Moreover, unlike instructional coaching, leadership coaching has yet to be closely examined by scholars to identify effective practices. “Leadership coaching is the Wild West—methods vary considerably,” Lochmiller adds.
That’s why the training programs for principal coaches launched by Hillsborough County and a few other scattered districts bear close watching—and possibly emulating.
The Parameters of Principal Coaching
Induction support for new principals in Hillsborough County, which encompasses Tampa, includes weekly 90-minute coaching sessions for first-year principals and biweekly sessions for those in their second year. The district developed the program through its participation in The Wallace Foundation’s Principal Pipeline Initiative, a multiyear effort involving six urban districts that aimed to strengthen school leadership through specific policies and practices, including on-the-job support. A final report by the RAND Corporation on the initiative, which ended in 2017, found that the pipeline approach improved principal retention: For every 100 newly placed principals, pipeline-initiative districts had eight fewer losses than comparison districts after three years (Gates et al., 2019). Pipeline-district schools with newly placed principals also saw statistically significant gains in student achievement in reading and math.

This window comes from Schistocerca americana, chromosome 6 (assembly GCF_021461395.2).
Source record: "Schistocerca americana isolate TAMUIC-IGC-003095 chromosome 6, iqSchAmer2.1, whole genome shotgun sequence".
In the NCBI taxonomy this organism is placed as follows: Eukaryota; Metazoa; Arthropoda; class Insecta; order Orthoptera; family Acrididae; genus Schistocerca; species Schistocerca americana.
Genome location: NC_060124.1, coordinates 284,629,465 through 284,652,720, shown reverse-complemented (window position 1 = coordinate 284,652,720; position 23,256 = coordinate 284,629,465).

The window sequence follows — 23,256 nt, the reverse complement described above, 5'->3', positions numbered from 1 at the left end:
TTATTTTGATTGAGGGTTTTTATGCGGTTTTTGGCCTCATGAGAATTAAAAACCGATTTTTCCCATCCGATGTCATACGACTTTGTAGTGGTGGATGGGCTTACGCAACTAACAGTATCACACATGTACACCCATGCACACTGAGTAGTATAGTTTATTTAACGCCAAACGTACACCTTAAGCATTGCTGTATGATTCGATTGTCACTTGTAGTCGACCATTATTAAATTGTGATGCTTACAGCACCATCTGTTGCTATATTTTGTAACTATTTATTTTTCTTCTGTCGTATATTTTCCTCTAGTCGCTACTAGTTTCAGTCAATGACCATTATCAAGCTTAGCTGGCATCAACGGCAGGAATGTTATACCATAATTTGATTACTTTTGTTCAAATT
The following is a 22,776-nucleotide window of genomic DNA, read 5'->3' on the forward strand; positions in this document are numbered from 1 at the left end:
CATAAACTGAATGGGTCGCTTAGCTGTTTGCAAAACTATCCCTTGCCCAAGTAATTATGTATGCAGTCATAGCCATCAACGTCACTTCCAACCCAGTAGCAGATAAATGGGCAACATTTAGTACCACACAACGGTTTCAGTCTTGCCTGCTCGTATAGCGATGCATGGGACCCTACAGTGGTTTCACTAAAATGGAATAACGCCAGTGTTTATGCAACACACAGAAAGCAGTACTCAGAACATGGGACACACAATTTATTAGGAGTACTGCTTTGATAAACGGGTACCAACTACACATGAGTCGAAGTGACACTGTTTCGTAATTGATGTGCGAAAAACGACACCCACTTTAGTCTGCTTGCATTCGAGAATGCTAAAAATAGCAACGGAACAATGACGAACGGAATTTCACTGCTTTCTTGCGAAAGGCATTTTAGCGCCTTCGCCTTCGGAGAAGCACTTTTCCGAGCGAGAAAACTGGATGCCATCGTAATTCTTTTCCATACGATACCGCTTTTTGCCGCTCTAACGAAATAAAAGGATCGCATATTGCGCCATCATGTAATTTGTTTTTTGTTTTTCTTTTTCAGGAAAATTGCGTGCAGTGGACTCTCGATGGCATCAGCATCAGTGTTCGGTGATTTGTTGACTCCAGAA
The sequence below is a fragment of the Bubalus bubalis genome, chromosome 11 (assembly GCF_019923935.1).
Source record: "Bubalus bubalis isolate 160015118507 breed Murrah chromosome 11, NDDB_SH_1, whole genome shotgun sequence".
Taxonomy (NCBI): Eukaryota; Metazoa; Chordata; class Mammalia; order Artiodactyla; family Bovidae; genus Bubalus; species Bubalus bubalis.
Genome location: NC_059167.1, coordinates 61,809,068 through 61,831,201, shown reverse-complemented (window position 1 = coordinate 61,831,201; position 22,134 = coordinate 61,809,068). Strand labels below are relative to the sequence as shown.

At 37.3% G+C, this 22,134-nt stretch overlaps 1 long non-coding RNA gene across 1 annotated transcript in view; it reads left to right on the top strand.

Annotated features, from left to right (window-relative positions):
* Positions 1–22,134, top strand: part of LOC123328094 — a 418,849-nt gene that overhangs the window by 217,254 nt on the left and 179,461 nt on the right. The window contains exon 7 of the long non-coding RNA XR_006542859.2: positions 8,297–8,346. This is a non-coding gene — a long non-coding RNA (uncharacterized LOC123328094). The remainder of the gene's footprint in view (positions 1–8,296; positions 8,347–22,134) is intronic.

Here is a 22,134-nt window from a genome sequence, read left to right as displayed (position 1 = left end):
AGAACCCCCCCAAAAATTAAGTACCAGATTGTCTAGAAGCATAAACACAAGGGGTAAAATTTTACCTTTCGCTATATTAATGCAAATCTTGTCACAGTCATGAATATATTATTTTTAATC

Hillsborough County started in 2012 with seven principal coaches, who were certified by The New Teacher Center. The coaches have been so well received by principals that the school system has allocated funds to increase their number to 10 by next year, with new hires trained in-house at a two-day workshop developed by the coaching staff. Hillsborough’s coaches also regularly observe each other’s practice and meet biweekly during the school year for their own professional learning. The training reinforces the parameters of the work, such as the role of the coach during classroom observations, which is to prepare the principal to deliver feedback effectively, not fix the teacher’s practice, says Kim Huff, Hillsborough’s director of leadership development.
Sometimes ideas for the coaches’ training surface in the field. Recently, principals in Hillsborough have been looking for guidance on psychological safety, a concept coined by Harvard Business School professor Amy Edmondson to describe a workplace where people feel safe to express themselves, make mistakes, and learn from each other (Edmondson, 2018). Not only did the district’s coaches develop a new course on the concept for principals, says Huff, they also made psychological safety the focus of their annual retreat. They discussed psychological safety in their own coaching team, how to strengthen it, and how to help principals create the conditions for a trusting workplace.